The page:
Despite the challenging year, according to the latest Albion performance update, our portfolios ranging from 60 to 100% equity are still within the top 5% performing portfolios over the last decade. This has been a norm and largely expected from the perspective of evidence-based investing. We have looked closely into the composition of the portfolios and are asking:
- Should emerging markets exposure be re-aligned with the global market cap and so to bring it down to around 15%?
- Should we introduce REITs (diversified commercial property funds) and to what extent?
- They are a proven portfolio diversifier, having low correlation with bonds and equities
- They could potentially enhance the returns without compromising the risk
- Is our Sterling inflation linked bonds fund still good value and has it played its role well in the portfolio?
- Should the extra additional exposure to smaller and value companies be simplified?
- Finding a better way to gain additional smaller/value exposure, whilst reducing the cost, without compromising the performance
These questions will be looked at in further detail, fully researched, and modelling undertaken to make final decisions.
We all know and appreciate the importance of keeping the portfolios within the agreed risk tolerance. Having 11 different risk scales, we questioned if the small margins between the portfolios are still appropriate and justify the extra trades needed to be conducted annually. All in all, the majority of our clients are centred around a few risk characteristics, with our 60/40 portfolio being the most popular. In view of this, we will review further the desired number of portfolios on offer and the correct trade-off between equities (pursuing returns) and bonds (managing risks).
Investing is not always a pleasant experience. However, as Warren Buffett once said “Money flows from impatient to patient investors”. In the history of stock markets, in any given rolling period of 30 years, 10 of them would have produced negative returns. Not only this, in any given year, the portfolios will go up and down in value.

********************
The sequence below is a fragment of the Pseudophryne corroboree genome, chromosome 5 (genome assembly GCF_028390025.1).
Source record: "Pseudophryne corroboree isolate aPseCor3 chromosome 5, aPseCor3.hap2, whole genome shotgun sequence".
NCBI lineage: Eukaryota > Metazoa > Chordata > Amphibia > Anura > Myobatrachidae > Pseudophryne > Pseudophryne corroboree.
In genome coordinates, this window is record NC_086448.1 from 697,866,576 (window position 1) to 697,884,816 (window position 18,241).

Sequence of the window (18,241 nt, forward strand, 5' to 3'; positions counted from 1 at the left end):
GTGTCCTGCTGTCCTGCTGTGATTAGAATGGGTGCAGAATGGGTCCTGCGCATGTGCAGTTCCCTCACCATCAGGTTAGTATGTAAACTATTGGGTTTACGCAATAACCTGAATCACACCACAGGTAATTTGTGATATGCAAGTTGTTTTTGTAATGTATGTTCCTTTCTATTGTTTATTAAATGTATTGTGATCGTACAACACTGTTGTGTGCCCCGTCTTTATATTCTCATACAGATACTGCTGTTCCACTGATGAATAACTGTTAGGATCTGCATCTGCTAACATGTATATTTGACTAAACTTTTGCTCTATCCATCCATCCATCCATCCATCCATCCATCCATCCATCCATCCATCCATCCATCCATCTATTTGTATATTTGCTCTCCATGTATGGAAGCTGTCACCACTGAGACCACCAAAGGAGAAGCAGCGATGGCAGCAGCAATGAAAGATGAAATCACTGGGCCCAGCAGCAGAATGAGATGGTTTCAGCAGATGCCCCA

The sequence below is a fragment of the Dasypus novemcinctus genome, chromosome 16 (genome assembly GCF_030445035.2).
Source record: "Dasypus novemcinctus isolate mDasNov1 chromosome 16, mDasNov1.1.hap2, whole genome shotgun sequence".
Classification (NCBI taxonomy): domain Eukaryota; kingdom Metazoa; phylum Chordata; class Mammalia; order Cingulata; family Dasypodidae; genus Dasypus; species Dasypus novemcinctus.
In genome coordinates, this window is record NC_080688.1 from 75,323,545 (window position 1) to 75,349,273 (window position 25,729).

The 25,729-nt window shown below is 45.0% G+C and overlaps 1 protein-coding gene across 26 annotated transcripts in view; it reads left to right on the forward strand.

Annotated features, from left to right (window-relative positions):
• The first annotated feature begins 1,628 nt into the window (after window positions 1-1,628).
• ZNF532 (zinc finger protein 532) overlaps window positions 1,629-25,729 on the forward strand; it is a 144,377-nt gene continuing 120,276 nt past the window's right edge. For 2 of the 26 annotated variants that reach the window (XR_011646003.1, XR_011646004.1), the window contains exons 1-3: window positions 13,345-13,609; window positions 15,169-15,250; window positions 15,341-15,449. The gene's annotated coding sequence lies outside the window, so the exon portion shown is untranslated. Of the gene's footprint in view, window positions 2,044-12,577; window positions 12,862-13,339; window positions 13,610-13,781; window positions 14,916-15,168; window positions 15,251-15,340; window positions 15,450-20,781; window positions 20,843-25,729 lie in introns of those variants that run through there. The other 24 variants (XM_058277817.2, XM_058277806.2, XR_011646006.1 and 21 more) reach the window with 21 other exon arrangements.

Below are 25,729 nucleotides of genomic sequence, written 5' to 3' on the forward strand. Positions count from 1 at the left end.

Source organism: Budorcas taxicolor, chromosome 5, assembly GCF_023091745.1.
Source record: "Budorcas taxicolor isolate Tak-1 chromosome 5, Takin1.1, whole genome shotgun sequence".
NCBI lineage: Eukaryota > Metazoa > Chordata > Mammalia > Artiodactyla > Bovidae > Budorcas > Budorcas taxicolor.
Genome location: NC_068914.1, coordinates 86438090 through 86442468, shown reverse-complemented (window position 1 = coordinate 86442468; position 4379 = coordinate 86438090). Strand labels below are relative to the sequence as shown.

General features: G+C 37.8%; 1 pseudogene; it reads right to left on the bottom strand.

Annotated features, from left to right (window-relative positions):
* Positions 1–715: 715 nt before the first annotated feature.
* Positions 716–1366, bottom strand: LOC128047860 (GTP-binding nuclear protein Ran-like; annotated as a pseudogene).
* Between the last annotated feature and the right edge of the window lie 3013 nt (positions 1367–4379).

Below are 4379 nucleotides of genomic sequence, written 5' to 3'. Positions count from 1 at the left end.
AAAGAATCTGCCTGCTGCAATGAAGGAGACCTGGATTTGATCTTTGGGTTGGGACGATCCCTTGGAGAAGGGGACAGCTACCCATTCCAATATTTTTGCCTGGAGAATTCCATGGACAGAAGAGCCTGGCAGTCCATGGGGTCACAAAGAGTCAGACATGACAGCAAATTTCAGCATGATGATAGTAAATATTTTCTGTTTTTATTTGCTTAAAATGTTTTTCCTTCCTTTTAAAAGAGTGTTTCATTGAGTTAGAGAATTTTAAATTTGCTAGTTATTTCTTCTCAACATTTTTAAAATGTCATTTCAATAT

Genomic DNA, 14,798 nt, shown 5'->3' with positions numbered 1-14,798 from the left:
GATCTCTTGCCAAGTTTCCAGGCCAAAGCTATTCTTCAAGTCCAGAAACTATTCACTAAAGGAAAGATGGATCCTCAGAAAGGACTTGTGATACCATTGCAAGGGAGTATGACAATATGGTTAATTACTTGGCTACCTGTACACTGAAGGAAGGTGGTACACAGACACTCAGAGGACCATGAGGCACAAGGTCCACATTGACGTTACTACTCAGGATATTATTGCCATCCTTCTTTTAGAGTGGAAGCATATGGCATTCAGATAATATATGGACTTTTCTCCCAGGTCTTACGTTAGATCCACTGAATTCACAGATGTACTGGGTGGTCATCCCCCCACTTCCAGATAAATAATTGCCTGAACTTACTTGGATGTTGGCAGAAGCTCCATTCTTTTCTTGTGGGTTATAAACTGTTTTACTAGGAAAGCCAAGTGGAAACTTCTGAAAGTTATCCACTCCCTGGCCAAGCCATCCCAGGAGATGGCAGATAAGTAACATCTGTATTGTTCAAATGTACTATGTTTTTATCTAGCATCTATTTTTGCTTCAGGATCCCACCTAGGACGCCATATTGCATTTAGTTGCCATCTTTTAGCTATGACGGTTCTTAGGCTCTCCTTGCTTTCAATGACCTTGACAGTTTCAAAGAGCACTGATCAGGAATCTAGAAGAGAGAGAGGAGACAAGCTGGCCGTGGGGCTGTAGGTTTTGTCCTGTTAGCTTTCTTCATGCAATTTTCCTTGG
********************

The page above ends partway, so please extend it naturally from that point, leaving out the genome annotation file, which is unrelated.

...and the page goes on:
None of us can consecutively and successfully predict when the markets are going to improve or detract, but we are much better adopting and accepting the mantra that it is the time in the market not timing the market that counts. In the same period of any rolling 30 years, the patient investors would have been likely rewarded with double digit annual returns (*if they trusted the right people to manage their money).
The war in Ukraine is ongoing, inflation continues to hit everyone hard, and last December proved being the coldest over the last decade. Despite all of it, the markets still prove to work efficiently, pricing all the information instantly and they always look forward… most of the time with a degree of optimism.
We have clients who have been with us for a long time and others that only started their investment journey relatively recently. Investing is a long-term journey and if you follow our 10 investment pillars, you will undoubtedly have a great investment experience in years to come.
This article is distributed for educational purposes and should not be considered investment advice or an offer of any security for sale. This article contains the opinions of the author but not necessarily the Firm and does not represent a recommendation of any particular security, strategy, or investment product. Information contained herein has been obtained from sources believed to be reliable but is not guaranteed.
Past performance is not indicative of future results and no representation is made that the stated results will be replicated.